Q: Do you time surveys at particular points during the customer journey based on business milestones?

A: Normally, we try not to be too trigger-happy with surveys. Instead, we try to identify particular segments of clients. For instance, whenever we release a new feature, we have a population or a segment we think it's going to be interested in that feature.

We send surveys to collect feature requests from the customers who adopt a feature. If they don't have the feature, we want to understand whether they know it existed, or if they didn’t understand how the setup works. In essence, those are our two main angles for surveys.

Q: Can customer success drive impact with a public roadmap?

A: Public roadmaps are tricky topics. For instance, there are great SaaS companies like HubSpot that don’t have a public product roadmap, but they do have a product roadmap blog. External product roadmaps are great at creating transparency, but you need to have somebody whose job is to follow them closely. Otherwise, it can easily become a toxic environment where anybody can ask questions about anything they want.

Overall, I believe customer success can drive impact with a public roadmap. Since clients are always asking about feature releases, having a public roadmap would alleviate a lot of questions asked and force CS teams to be more proactive. Effectively, public roadmaps aim to put the customer in the driver's seat, or they at least provide a greater level of transparency. I would urge caution when implementing public roadmaps, making sure you have someone to monitor it.

Q: How can voice of the customer programs tackle diversity, equity and inclusion best practices?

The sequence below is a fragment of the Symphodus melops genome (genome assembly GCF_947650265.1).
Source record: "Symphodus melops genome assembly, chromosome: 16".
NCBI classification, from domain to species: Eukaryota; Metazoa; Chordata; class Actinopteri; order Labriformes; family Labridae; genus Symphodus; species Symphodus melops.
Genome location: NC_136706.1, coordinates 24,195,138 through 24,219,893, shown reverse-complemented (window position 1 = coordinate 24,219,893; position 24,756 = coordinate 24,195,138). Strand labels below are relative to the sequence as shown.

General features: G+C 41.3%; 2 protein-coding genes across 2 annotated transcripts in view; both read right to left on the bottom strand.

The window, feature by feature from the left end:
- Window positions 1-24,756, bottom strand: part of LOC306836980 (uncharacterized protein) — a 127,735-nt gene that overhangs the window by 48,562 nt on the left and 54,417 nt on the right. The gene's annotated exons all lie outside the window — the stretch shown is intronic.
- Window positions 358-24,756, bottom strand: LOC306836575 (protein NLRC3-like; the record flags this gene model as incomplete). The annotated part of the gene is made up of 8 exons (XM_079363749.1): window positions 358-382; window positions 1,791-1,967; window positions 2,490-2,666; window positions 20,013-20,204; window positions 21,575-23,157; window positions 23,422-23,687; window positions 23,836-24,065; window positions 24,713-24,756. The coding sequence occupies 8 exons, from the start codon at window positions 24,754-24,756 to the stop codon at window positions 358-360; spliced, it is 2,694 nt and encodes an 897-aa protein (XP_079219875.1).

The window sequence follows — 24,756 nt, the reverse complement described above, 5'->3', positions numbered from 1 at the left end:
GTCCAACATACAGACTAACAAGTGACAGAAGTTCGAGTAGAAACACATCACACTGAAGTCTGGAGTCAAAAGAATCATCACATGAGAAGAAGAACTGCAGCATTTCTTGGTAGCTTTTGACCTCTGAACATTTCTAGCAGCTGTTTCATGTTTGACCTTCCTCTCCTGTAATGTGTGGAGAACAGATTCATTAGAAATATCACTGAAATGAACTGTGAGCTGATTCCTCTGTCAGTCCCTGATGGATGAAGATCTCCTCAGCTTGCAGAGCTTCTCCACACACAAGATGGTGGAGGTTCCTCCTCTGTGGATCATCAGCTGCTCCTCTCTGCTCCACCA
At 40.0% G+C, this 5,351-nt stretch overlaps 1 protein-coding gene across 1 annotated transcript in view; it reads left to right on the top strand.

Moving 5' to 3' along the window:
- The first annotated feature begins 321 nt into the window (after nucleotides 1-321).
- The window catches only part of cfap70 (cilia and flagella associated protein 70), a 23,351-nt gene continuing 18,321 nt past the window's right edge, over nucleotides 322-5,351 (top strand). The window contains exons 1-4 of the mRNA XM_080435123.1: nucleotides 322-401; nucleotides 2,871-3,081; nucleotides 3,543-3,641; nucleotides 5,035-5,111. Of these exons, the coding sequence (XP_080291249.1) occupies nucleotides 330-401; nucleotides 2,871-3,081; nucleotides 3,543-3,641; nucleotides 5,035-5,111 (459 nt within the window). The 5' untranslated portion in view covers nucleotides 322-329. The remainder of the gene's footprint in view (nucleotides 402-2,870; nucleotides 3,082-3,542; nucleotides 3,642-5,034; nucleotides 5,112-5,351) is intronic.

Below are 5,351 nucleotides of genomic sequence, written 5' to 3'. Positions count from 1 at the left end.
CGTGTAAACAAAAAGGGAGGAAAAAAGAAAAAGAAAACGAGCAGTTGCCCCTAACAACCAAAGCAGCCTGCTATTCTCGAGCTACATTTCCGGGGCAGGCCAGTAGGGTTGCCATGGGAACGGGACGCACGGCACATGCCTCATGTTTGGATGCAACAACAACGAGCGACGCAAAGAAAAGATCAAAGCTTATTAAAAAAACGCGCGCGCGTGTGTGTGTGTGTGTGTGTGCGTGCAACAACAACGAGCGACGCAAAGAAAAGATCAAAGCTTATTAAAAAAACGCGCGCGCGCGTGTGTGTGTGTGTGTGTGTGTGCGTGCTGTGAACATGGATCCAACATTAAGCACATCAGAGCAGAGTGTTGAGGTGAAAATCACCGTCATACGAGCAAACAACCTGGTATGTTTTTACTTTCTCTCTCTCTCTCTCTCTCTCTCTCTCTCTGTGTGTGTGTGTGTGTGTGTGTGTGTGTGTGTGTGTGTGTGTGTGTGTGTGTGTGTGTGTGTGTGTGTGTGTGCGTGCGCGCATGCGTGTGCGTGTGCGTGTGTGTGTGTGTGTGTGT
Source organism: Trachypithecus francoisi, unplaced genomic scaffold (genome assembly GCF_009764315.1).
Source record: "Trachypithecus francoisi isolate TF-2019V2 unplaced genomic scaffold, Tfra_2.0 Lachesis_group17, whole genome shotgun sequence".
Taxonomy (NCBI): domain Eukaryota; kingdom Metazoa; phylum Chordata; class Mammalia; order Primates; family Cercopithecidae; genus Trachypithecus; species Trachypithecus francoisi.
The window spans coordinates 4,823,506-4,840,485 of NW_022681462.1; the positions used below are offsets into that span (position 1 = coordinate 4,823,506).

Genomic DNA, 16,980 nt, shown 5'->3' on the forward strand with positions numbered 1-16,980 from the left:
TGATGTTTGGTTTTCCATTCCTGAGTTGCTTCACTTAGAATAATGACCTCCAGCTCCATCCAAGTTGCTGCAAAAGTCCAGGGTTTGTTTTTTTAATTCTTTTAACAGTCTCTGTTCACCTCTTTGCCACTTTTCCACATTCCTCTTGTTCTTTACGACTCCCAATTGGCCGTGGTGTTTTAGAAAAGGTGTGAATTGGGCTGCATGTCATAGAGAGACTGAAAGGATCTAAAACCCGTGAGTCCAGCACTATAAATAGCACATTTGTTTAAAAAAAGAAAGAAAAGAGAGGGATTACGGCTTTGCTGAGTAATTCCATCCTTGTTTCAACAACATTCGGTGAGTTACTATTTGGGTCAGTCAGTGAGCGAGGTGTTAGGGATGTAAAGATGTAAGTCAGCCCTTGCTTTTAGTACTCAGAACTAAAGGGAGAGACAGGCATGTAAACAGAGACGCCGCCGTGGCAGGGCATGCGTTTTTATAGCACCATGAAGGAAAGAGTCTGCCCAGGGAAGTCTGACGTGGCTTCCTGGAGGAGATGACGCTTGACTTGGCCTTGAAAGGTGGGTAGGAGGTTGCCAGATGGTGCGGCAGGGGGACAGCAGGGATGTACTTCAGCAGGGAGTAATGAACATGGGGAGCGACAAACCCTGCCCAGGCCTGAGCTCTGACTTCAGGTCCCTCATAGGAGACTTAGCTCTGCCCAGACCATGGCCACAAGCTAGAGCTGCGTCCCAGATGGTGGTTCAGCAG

Often a company’s largest customer base is in the ‘home market’ and the foreign market - the customers in Asia - are considered a minority. Sometimes the APAC customer feedback is brushed aside or not addressed because the ROI doesn’t benefit the majority.

But how can we help our minority customers have their feedback put forward and adopted? Three words (or one, depending on your use of acronyms): return on investment (ROI).

You’ve got to remember: little drops of water make a mighty ocean. So, while smaller customers may be considered to be the minority, they shouldn’t be ignored. In reality, the bigger the customers, the more complex and demanding the customization tends to be. Usually, if you have one client requesting a feature update or something, it will normally only apply to them, as opposed to small clients who tend to have use cases that apply to other clients.

But if you have a product roadmap you can identify clients who are interested in raising suggestions and log their requests. In effect, putting together say 5, 10, 15, or 20 smaller clients, you automatically have a stronger, more proportional argument than basing your decision on a feature request from one big client.

If you are to take away one point from this interview, it would be this: focus on the process of logging your request. Put them on a board and make sure you know what your clients are interested in and quantify the ROI, the subscription, or whatever revenue target your company follows. Then you can quantify what is the expected ROI or how that feature would benefit a segment of our population of clients.